Joe didn’t want to be a writer; he wanted to be a police officer. Poetry was not on his agenda, and neither was its analysis. After jumping through almost every conceivable (back then) hoop only to hear Joe say, every day, “I hate poetry,” I surprised Joe by telling him he was entitled to his opinion. I also told him that I’d like for him to make me a list of ten reasons why he hated poetry, expecting that to be the end of our conflict. The next day, as Joe left the class, he handed me a folded list on his way out of the door:

I HATE POETRY
My Top 10 Reasons

  • Doesn’t make sense
  • Its boring
  • Makes me want to leave
  • Stupid
  • Really stupid
  • Not many people like it
  • Its not interesting
  • Makes you sleepy
  • Makes you fail
  • Has nothing to do with English

 

And just like magic, I had almost everything Ken Macrorie calls “good writing” in his list of eight criteria (313). It was one of the best pieces of writing I’ve ever gotten. Joe clearly did not waste words or pull any punches with his list; he spoke authentically and from the heart. I believed every word on his list, and felt his frustration with my approach to poetry that had obviously left him looking for relevance. The list was loaded with meaning in a way I didn’t want to see; for weeks I felt like I was hindering instead of helping my students. In The Discovery of Competence, the case of Alison clearly mirrors that of Joe. Alison, the basic writer, writes in a style that is brief, unelaborated, and prone to erratic mechanics (39). Kutz et al. argue that form and correctness are “internalized through communication in a meaningful context and that they are acquired in the attempt to express clear meaning rather than learned through conventional construction…” (40). They chose to look at the work produced by Alison by focusing “not on error, but on what it could tell us about the way she was thinking” (40). The authors say the “classroom should be a place where more real conversations take place” (89). Joe’s conversation was certainly real.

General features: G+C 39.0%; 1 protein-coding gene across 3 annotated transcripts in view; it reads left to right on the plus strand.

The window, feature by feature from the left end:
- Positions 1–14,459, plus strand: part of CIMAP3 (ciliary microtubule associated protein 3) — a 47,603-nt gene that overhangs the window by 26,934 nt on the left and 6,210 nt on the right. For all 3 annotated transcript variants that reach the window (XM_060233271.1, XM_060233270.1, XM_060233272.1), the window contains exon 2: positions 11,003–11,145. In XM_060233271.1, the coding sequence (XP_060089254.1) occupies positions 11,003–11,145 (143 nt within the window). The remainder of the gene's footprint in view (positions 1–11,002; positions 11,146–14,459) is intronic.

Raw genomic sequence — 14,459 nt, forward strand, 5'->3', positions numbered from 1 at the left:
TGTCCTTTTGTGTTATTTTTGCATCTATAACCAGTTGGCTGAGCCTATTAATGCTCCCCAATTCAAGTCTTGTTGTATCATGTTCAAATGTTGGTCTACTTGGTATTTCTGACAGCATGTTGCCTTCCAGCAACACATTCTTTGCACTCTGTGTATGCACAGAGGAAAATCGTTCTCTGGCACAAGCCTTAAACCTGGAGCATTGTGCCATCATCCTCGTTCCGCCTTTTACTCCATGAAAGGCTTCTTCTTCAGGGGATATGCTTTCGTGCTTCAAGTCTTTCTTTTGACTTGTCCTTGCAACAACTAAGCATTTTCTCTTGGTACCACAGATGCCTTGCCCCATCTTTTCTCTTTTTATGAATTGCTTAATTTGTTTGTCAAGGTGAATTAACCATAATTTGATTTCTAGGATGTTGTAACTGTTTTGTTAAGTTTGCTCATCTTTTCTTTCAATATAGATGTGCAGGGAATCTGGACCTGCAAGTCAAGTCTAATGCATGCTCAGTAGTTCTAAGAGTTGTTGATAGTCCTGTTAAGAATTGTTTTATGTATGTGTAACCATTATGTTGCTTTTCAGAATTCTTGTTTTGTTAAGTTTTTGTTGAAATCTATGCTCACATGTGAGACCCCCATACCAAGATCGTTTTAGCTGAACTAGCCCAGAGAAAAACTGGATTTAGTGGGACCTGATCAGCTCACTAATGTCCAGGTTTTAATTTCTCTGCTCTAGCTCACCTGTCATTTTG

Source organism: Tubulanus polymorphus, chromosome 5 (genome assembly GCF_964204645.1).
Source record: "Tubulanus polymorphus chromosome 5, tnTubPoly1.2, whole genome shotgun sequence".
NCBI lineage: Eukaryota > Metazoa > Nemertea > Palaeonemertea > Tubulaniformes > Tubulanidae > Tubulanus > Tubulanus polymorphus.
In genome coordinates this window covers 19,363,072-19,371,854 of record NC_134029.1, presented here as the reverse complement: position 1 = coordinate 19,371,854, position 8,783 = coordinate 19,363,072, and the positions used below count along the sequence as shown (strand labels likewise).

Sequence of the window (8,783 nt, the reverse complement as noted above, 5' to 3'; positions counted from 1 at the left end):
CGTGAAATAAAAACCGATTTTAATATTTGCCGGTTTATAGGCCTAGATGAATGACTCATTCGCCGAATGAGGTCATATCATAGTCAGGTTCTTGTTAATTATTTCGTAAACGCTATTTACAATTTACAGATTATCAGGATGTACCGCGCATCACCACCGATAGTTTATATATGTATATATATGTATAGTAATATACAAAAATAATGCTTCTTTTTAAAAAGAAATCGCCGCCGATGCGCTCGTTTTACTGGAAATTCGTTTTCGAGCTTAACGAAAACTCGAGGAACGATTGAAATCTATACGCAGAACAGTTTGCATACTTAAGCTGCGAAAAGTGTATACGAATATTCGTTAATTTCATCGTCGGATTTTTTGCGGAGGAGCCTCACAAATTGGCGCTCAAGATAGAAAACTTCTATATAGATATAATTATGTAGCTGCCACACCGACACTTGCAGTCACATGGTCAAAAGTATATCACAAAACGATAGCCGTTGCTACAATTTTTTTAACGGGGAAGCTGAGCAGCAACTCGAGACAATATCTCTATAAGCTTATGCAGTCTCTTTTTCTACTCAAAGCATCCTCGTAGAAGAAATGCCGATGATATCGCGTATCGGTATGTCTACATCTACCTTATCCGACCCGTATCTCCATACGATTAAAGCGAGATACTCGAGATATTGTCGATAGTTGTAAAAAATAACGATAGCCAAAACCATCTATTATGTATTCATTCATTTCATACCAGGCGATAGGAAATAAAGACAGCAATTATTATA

I stripped my lesson plans to the core, literally, and started over. I was on the search for relevance and reality.

            Joe and my other students, I have found, do not lack opinions or the ability to express them. They do lack the academic, privileged language and the cultural capital demanded by the canonical core curriculum. Gere, in “Kitchen Tables and Rented Rooms,” maintains that for students like mine, “writing development occurs outside formal education” (1083). Kutz et al. examine the disconnect as well: “Although they [forms of language] are interwoven in our lives in natural discourse communities, these uses of language are typically separated” in classrooms (121).  If the reality of school is that it carries an ideology that serves to perpetuate the society, how do I change what Berlin says is “simply not possible” for my students of poverty? (669).  Is it possible to make my students what Elbow calls “’less helpless, both personally and politically’ by enabling them to get ‘control over words’?” (675).  Is it possible to give them at least enough power to pass the state’s own form of standardized ideology—the HSAP? Like Elbow, “I end up torn” (939).